Leeday History, Family Crest & Coats of Arms

The name Leeday is of Anglo-Saxon origin and came from when the family lived in Leeds a well-known town in the West Riding of Yorkshire. This place-name was aHabitation name which forms a broad category of surnames that were derived from place-names. Habitation names were derived from pre-existing names for towns, villages, parishes, or farmsteads. In this case the surname Leeday denotes someone who came from Leeds.

Early Origins of the Leeday family

The surname Leeday was first found in Leeds, a parish, and liberty, in the West Riding of York, comprising the market-town and borough of Leeds. [1]

"At the Conquest, the manor of Leeds was given to Ilbert de Lacy, who erected a baronial castle here, which was besieged by Stephen, King of England, on his route to Scotland, and in which Richard II., after his deposition, was for some time confined, previously to his removal to the Castle of Pontefract, where he was inhumanly murdered." [1]

As far as the first listings of the family, we must look elsewhere. Paulinus de Ledes was listed in Cheshire in 1175-1176; Peter de Ledes was listed in the Feet of Fines for Kent in 1198; and Hugh de Leedes was listed in 1285. [2]

Taking a moment to explore, the aforementioned Kent listing, Leeds is also a parish found there in the union of Hollingbourne, hundred of Eyhorne, lathe of Aylesford. "The parish is said to have derived its name from Ledian, councillor to Ethelbert II., who built a fortress here in 978. Leeds Castle, one of the most stately castles in the kingdom, is seated in a beautiful park, and surrounded by a moat: the buildings, which are entirely of stone, are ranged round a spacious quadrangle, and though they exhibit the architecture of different periods, produce, as a whole, a most striking effect." [1]

Early History of the Leeday family

This web page shows only a small excerpt of our Leeday research. Another 71 words (5 lines of text) covering the years 1590, 1573, 1656, 1621, 1622, 1632, 1712, 1624, 1704, 1699, 1738, 1599, 1677, 1599 and 1677 are included under the topic Early Leeday History in all our PDF Extended History products and printed products wherever possible.

Leeday Spelling Variations

It is only in the last few hundred years that the English language has been standardized. For that reason, early Anglo-Saxon surnames like Leeday are characterized by many spelling variations. As the English language changed and incorporated elements of other European languages, even literate people changed the spelling of their names. Scribes and monks in the Middle Ages spelled names they sounded, so it is common to find several variations that refer to a single person. The variations of the name Leeday include: Leeds, Lead, Leed, Leads and others.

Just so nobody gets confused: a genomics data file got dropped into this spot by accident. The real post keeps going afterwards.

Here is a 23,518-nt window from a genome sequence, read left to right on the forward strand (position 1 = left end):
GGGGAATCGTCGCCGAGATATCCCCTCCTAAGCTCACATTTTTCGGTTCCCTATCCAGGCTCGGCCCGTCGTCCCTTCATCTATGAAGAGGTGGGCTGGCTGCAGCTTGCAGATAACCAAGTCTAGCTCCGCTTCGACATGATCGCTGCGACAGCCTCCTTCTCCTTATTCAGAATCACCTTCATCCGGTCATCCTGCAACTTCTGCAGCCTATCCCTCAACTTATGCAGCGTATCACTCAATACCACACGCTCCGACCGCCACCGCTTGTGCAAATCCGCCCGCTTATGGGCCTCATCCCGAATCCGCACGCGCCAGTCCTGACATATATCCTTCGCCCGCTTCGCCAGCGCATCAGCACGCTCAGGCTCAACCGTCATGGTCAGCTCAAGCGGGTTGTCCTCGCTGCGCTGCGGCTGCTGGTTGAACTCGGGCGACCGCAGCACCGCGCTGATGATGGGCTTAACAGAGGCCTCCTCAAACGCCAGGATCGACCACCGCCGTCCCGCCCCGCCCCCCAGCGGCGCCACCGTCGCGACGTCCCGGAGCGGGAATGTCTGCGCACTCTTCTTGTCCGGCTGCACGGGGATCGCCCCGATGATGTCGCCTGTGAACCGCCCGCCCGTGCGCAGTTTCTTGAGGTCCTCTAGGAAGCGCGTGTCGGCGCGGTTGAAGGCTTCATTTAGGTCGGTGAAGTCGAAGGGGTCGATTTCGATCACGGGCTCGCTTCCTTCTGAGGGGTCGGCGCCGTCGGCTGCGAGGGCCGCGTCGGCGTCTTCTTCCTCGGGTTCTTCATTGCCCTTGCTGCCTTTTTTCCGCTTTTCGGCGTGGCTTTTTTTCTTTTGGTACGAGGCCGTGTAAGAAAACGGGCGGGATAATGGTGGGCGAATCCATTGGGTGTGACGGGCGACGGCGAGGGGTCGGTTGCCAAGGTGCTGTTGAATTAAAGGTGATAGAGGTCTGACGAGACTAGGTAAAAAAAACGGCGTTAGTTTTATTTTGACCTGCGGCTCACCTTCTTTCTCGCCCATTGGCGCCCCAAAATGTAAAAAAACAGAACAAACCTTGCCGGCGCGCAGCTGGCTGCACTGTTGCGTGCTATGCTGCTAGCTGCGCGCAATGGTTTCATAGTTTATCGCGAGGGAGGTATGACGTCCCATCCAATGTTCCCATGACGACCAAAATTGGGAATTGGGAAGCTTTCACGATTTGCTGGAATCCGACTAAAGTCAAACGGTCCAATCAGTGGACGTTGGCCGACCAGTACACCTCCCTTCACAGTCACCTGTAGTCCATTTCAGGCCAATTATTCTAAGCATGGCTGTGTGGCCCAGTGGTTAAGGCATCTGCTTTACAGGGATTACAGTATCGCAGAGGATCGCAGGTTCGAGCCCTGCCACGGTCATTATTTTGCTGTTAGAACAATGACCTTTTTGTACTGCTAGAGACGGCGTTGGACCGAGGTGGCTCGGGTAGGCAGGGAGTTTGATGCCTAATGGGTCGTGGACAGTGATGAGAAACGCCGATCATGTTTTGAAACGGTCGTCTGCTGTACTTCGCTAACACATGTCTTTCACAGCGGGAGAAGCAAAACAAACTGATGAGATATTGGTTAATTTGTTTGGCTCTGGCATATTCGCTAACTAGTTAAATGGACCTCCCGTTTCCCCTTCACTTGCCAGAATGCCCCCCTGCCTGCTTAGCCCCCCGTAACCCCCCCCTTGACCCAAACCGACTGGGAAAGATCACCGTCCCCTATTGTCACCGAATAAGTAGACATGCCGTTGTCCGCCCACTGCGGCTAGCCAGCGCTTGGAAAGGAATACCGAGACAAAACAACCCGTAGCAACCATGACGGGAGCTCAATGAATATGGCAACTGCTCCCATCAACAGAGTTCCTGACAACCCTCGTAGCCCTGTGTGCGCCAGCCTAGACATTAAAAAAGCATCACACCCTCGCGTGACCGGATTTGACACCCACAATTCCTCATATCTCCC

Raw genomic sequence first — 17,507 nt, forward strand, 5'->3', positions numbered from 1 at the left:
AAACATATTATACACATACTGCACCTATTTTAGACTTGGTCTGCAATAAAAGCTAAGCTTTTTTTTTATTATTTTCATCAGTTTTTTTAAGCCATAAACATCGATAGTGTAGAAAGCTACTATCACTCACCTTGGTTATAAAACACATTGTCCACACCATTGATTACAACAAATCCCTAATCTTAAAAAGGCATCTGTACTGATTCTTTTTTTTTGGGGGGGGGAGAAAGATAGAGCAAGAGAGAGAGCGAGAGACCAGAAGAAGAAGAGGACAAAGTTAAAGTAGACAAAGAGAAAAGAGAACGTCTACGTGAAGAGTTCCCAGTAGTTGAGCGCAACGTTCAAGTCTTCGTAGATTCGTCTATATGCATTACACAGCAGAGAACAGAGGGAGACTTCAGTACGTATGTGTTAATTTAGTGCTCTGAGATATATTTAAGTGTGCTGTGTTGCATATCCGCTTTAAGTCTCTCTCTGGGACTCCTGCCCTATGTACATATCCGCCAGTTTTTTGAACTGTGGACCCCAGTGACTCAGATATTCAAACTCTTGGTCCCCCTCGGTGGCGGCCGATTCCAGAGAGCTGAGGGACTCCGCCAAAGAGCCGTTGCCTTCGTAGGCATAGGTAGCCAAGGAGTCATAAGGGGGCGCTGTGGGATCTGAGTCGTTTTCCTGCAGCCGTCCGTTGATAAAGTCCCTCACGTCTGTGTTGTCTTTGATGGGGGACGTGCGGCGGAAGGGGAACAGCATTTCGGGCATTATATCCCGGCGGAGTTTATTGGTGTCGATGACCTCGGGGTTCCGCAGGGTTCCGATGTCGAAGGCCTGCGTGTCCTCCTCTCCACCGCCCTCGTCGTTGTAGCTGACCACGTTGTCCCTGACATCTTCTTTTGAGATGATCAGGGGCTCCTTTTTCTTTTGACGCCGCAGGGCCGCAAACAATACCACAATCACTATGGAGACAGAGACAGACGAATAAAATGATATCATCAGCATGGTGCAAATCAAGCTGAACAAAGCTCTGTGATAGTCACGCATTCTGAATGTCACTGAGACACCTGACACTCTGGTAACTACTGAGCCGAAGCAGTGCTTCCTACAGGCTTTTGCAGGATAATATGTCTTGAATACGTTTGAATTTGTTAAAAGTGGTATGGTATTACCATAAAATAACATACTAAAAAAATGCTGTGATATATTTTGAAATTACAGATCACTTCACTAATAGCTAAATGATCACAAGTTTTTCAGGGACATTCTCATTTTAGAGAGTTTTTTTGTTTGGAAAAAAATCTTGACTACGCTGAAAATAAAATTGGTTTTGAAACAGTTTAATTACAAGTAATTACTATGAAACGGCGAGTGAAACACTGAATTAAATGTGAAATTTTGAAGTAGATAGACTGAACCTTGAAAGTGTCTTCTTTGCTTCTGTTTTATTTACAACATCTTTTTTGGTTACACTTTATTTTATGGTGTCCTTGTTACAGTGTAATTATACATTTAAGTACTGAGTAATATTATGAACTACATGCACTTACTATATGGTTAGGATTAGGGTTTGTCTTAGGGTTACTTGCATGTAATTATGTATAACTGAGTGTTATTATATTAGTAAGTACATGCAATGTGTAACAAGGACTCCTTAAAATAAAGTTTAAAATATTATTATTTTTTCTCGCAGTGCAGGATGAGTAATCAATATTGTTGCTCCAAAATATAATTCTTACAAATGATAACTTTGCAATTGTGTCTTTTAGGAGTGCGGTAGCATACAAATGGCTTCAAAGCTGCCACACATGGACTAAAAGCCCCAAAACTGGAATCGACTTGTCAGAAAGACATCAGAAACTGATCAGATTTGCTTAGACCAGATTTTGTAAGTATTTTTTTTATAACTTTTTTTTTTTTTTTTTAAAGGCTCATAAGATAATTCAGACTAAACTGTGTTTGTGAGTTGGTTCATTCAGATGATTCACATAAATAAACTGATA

Early Notables of the Leeday family (pre 1700)

Notables of this surname at this time include: Edward Leeds (died 1590), an English clergyman from Benenden, Kent, Rector of Croxton in 1573; Sir John Leedes (died 1656), an English landowner and politician, Member of Parliament for New Shoreham (1621-1622); Thomas Osborne (1632-1712), an English statesman; Jane Ward Leade (1624-1704), a Christian mystic from Norfolk, England; and Titan Leeds (1699-1738), an American almanac publisher, a "good friend and fellow student" of Benjamin Franklin. Interestingly, Edward Courtney (1599?-1677), was an English Jesuit, "whose real name was Leedes, was the son of Sir Thomas Leedes, K.B., by Mary...
Another 94 words (7 lines of text) are included under the topic Early Leeday Notables in all our PDF Extended History products and printed products wherever possible.

Migration of the Leeday family

Many English families tired of political and religious strife left Britain for the new colonies in North America. Although the trip itself offered no relief - conditions on the ships were extremely cramped, and many travelers arrived diseased, starving, and destitute - these immigrants believed the opportunities that awaited them were worth the risks. Once in the colonies, many of the families did indeed prosper and, in turn, made significant contributions to the culture and economies of the growing colonies. An inquiry into the early roots of North American families has revealed a number of immigrants bearing the name Leeday or a variant listed above: Richard Leeds with his wife Joanne and children settled in New England in 1637; Timothy Leeds settled in Virginia in 1607; 13 years before the "Mayflower.".



  1. ^ Lewis, Samuel, A Topographical Dictionary of England. Institute of Historical Research, 1848, Print.
  2. ^ Reaney, P.H and R.M. Wilson, A Dictionary of English Surnames. London: Routledge, 1991. Print. (ISBN 0-415-05737-X)


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